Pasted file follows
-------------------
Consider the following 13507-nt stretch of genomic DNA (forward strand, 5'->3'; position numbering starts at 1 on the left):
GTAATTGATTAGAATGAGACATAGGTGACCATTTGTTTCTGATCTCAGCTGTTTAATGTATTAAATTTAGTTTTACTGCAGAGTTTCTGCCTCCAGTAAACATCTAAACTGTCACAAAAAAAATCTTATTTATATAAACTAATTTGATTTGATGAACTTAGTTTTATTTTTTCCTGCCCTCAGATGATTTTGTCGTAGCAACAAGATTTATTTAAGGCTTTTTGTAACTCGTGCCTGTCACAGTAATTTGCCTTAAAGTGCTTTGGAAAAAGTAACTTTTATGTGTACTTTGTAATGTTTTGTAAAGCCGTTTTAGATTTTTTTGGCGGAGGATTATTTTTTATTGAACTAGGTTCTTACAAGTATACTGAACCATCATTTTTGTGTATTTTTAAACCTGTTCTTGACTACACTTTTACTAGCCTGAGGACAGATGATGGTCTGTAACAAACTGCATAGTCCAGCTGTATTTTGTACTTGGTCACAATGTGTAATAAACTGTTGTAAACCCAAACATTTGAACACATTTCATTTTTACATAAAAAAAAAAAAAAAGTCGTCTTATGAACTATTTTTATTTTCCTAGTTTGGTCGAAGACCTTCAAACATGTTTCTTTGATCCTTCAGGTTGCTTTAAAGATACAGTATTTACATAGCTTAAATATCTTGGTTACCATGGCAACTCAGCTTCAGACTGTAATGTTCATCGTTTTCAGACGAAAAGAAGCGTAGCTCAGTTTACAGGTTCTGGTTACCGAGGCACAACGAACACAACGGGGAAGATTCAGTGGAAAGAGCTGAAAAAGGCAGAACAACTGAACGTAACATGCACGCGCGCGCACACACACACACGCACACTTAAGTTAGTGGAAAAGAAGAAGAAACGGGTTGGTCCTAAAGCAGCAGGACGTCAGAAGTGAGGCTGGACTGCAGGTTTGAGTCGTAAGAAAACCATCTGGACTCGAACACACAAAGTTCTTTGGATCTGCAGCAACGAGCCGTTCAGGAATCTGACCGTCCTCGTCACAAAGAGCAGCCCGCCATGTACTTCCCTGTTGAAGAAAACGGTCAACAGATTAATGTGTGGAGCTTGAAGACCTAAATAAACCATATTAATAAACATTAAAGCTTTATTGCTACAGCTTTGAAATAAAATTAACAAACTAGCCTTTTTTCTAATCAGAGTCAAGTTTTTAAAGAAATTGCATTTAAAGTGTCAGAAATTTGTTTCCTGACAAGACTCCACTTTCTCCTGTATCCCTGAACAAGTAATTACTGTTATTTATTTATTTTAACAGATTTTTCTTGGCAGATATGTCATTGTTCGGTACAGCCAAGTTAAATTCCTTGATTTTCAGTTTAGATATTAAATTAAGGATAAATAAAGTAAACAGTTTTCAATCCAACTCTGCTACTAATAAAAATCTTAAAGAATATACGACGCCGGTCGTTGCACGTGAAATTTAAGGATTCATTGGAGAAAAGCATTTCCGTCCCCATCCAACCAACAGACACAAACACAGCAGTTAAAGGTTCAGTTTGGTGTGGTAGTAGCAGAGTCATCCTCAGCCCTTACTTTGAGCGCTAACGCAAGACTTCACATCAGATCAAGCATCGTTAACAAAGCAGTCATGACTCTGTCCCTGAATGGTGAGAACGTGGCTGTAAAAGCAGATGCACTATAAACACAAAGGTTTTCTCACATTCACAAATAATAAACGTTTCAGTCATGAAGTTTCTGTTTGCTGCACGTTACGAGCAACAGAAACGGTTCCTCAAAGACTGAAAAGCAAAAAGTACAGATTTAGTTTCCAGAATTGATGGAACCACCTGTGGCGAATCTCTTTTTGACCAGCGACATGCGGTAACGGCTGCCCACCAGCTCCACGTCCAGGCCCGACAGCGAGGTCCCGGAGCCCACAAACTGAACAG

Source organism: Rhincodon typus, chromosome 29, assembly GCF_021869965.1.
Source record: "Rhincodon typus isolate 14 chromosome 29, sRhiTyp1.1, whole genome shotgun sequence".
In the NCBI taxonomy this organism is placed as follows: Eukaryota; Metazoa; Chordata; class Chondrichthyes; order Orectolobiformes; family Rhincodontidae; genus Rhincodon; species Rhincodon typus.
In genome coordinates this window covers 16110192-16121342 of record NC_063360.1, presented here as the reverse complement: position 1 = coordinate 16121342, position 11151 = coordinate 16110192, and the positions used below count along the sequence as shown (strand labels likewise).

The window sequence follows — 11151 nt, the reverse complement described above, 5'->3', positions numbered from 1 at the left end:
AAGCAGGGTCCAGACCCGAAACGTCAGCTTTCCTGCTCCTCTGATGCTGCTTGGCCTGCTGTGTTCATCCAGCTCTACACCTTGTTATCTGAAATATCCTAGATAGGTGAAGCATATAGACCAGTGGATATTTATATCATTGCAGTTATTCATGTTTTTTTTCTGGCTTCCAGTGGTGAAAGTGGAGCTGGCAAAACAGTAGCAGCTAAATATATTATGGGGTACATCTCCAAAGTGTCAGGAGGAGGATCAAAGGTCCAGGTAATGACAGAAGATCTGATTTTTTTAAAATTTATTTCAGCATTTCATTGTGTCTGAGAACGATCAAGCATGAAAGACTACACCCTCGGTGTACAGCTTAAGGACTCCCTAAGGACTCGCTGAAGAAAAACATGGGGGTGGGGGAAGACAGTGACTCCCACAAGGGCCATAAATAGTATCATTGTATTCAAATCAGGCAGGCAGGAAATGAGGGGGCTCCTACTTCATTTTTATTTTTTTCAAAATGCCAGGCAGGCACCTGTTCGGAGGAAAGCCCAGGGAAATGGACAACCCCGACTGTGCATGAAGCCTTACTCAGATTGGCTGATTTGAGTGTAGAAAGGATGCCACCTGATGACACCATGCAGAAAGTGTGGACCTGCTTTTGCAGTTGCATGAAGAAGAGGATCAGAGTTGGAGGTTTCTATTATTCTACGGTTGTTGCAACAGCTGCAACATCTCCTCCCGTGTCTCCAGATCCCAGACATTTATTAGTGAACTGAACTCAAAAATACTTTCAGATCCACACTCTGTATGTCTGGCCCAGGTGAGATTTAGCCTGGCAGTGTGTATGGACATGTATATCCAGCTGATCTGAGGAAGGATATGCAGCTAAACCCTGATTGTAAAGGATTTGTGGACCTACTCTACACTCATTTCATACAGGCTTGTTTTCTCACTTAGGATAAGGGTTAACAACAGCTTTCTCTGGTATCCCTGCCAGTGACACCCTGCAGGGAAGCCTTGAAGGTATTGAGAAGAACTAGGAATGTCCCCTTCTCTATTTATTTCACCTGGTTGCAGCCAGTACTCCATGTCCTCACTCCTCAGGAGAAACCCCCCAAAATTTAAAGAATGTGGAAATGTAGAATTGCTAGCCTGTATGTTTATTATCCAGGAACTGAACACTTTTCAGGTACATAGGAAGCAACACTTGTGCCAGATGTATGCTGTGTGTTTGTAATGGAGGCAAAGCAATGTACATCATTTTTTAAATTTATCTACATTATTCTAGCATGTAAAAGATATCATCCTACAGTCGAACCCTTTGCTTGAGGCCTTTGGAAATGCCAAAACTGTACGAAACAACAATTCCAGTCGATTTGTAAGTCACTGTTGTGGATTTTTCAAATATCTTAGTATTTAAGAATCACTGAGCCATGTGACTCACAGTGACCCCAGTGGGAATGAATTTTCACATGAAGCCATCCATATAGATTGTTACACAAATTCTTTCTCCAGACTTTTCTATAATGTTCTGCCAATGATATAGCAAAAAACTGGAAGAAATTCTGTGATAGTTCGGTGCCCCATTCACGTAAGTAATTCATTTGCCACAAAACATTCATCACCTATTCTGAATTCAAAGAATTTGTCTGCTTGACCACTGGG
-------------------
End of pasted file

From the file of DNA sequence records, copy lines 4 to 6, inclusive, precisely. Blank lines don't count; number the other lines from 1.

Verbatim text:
Source record: "Rhincodon typus isolate 14 chromosome 29, sRhiTyp1.1, whole genome shotgun sequence".
In the NCBI taxonomy this organism is placed as follows: Eukaryota; Metazoa; Chordata; class Chondrichthyes; order Orectolobiformes; family Rhincodontidae; genus Rhincodon; species Rhincodon typus.
In genome coordinates this window covers 16110192-16121342 of record NC_063360.1, presented here as the reverse complement: position 1 = coordinate 16121342, position 11151 = coordinate 16110192, and the positions used below count along the sequence as shown (strand labels likewise).